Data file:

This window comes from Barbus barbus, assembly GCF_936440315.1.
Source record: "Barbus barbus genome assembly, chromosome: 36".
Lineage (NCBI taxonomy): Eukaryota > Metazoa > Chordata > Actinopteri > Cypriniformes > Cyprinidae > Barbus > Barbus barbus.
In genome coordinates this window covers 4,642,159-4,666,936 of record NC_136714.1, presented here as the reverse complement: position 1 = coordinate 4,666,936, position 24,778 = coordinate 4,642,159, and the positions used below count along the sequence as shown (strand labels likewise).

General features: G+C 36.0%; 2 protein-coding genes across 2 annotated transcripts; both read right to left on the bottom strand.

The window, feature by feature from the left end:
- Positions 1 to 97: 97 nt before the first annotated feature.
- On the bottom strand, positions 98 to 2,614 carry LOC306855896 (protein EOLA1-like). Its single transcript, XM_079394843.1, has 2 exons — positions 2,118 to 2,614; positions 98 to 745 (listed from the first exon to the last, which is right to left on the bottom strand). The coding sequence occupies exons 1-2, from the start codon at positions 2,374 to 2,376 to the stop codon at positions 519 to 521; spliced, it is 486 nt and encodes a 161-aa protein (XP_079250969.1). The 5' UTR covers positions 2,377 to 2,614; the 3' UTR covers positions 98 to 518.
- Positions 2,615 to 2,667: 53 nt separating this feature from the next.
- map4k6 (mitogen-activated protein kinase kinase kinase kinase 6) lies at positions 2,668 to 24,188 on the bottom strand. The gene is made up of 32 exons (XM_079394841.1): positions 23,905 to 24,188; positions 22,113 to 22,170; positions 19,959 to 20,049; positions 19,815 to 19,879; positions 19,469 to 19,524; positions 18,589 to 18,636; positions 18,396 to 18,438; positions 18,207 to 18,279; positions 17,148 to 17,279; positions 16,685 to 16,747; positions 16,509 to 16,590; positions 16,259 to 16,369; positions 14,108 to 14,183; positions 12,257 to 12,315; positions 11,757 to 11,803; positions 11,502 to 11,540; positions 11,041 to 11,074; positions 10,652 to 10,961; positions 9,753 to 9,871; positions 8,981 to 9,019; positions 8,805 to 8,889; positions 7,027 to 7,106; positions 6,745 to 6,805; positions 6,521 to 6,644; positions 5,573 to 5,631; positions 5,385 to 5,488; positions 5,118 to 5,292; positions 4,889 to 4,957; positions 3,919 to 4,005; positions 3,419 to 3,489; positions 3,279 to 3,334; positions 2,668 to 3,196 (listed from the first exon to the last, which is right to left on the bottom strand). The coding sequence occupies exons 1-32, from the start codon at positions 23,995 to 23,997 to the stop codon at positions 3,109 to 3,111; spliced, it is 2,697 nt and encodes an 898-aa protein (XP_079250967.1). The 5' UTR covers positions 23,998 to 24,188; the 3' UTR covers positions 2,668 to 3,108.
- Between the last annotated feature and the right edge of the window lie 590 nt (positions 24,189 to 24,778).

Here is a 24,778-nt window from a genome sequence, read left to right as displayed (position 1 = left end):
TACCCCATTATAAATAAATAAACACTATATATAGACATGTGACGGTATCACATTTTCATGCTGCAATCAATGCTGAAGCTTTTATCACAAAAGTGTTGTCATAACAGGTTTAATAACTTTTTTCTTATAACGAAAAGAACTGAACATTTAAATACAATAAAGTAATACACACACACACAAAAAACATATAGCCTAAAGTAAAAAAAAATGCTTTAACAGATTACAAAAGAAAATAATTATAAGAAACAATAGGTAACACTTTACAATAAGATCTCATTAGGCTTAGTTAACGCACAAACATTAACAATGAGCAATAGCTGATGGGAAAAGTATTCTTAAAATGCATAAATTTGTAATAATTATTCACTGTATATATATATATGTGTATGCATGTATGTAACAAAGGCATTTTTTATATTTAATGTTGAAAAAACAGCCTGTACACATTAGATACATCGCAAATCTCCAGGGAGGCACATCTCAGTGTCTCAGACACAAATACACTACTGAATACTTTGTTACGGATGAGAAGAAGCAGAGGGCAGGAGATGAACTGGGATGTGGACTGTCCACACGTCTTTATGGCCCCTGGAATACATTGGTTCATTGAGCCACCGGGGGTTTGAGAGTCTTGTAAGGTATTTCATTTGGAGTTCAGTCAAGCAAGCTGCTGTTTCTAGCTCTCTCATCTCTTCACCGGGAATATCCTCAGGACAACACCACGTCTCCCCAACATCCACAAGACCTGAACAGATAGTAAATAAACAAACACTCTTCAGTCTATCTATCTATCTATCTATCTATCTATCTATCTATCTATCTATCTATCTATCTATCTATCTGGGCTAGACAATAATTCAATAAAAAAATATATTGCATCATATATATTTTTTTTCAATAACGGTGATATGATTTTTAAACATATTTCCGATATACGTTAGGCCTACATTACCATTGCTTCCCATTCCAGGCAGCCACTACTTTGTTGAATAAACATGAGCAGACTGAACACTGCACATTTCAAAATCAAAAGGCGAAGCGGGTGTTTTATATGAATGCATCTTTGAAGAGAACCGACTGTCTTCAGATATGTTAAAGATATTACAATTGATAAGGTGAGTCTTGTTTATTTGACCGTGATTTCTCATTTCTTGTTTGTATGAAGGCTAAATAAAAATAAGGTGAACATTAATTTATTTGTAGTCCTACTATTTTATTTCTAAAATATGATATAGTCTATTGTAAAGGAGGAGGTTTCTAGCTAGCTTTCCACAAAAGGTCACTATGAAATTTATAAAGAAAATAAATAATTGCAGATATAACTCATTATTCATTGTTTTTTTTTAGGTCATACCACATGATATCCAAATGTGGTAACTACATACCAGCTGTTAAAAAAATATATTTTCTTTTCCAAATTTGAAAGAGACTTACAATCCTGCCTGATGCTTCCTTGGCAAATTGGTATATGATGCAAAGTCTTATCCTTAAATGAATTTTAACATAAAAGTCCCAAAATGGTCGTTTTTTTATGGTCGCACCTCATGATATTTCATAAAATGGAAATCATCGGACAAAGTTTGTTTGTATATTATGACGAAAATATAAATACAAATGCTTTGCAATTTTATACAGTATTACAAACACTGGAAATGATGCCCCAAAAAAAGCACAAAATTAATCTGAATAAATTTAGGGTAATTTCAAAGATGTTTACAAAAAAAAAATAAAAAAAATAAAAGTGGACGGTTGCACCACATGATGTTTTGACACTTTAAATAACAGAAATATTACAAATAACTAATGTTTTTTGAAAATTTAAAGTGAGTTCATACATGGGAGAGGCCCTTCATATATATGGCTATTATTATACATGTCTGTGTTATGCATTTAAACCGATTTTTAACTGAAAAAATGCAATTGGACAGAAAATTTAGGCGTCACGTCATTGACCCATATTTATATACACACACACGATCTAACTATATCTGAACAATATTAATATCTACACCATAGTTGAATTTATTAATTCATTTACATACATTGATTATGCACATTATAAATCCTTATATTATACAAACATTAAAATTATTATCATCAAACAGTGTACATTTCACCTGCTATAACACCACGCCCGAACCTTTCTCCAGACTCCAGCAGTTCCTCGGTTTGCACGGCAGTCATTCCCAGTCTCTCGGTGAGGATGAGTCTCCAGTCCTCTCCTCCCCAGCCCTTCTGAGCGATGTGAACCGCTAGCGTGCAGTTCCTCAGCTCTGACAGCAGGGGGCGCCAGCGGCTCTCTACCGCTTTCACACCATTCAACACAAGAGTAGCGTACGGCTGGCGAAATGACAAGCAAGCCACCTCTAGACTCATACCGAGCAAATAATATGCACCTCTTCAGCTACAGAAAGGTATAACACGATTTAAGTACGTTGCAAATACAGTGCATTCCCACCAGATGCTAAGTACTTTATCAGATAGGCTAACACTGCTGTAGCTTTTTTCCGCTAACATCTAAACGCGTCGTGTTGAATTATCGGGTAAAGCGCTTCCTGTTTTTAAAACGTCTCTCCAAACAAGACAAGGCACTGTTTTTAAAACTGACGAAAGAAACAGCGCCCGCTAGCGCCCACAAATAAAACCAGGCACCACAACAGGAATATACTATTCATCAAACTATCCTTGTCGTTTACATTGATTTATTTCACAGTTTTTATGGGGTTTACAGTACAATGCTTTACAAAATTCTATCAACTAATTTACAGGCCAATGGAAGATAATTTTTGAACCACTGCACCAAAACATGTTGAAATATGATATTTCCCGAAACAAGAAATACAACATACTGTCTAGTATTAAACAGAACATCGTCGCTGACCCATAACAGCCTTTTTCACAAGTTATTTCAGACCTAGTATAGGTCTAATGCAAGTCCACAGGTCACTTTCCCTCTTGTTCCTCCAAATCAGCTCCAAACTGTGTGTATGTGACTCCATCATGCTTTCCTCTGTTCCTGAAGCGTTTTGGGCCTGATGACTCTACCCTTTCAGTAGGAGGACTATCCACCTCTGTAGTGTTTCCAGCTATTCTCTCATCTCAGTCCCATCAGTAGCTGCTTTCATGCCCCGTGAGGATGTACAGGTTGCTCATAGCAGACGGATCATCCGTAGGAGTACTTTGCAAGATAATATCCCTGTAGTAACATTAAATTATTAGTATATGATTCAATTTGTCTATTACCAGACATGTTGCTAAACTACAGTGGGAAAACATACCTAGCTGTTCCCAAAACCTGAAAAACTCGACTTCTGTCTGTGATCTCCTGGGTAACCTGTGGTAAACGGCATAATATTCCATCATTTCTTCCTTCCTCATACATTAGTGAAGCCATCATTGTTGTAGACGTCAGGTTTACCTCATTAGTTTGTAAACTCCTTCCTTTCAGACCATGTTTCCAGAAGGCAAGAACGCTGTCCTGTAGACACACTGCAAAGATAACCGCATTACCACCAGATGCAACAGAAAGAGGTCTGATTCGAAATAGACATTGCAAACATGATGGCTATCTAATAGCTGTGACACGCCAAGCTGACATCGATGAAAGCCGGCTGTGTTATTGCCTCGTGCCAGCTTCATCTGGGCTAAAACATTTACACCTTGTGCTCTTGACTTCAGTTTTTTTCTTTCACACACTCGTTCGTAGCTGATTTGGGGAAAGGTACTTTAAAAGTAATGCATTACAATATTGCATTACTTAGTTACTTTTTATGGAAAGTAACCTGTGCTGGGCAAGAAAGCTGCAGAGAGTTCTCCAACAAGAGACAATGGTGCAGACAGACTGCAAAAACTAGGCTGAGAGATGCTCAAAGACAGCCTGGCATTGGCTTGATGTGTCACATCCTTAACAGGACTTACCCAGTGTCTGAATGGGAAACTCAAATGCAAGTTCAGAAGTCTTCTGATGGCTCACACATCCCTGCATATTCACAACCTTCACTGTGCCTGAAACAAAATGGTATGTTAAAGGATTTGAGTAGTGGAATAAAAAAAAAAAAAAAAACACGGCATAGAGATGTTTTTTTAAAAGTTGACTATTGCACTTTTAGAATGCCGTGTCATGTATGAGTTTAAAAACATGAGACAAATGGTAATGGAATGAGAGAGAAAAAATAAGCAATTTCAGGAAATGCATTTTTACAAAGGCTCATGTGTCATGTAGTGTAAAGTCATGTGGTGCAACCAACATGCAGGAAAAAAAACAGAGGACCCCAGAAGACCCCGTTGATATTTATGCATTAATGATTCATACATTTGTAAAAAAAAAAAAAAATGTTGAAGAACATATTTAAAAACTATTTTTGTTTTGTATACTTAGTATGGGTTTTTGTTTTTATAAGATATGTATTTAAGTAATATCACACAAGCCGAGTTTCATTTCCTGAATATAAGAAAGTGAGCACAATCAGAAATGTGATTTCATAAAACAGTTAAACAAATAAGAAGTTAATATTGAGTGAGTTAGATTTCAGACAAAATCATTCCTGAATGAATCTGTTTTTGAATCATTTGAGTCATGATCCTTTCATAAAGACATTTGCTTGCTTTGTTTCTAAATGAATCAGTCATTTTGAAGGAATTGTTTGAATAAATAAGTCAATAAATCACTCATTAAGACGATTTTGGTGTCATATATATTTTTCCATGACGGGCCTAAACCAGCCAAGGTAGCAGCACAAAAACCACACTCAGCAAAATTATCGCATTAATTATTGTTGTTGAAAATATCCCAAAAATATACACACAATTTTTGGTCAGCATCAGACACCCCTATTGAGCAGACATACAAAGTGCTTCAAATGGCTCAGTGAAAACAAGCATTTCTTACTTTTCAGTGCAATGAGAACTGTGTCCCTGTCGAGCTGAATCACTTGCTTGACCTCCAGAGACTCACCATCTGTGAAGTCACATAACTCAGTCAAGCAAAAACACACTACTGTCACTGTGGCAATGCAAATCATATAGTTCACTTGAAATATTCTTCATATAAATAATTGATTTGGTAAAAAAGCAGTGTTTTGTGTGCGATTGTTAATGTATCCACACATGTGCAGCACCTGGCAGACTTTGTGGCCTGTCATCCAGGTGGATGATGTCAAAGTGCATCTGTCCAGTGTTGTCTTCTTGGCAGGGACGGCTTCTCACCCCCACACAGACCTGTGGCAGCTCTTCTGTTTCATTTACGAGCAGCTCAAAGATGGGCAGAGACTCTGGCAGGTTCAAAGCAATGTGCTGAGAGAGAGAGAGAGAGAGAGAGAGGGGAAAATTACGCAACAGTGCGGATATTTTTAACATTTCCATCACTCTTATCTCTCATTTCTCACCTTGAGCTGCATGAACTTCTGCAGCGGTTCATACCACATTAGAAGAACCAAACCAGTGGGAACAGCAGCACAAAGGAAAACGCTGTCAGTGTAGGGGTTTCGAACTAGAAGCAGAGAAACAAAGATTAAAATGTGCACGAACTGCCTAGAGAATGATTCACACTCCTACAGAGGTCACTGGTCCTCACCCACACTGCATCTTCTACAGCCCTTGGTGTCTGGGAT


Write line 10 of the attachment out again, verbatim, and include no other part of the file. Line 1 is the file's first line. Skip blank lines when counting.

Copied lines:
- map4k6 (mitogen-activated protein kinase kinase kinase kinase 6) lies at positions 2,668 to 24,188 on the bottom strand. The gene is made up of 32 exons (XM_079394841.1): positions 23,905 to 24,188; positions 22,113 to 22,170; positions 19,959 to 20,049; positions 19,815 to 19,879; positions 19,469 to 19,524; positions 18,589 to 18,636; positions 18,396 to 18,438; positions 18,207 to 18,279; positions 17,148 to 17,279; positions 16,685 to 16,747; positions 16,509 to 16,590; positions 16,259 to 16,369; positions 14,108 to 14,183; positions 12,257 to 12,315; positions 11,757 to 11,803; positions 11,502 to 11,540; positions 11,041 to 11,074; positions 10,652 to 10,961; positions 9,753 to 9,871; positions 8,981 to 9,019; positions 8,805 to 8,889; positions 7,027 to 7,106; positions 6,745 to 6,805; positions 6,521 to 6,644; positions 5,573 to 5,631; positions 5,385 to 5,488; positions 5,118 to 5,292; positions 4,889 to 4,957; positions 3,919 to 4,005; positions 3,419 to 3,489; positions 3,279 to 3,334; positions 2,668 to 3,196 (listed from the first exon to the last, which is right to left on the bottom strand). The coding sequence occupies exons 1-32, from the start codon at positions 23,995 to 23,997 to the stop codon at positions 3,109 to 3,111; spliced, it is 2,697 nt and encodes an 898-aa protein (XP_079250967.1). The 5' UTR covers positions 23,998 to 24,188; the 3' UTR covers positions 2,668 to 3,108.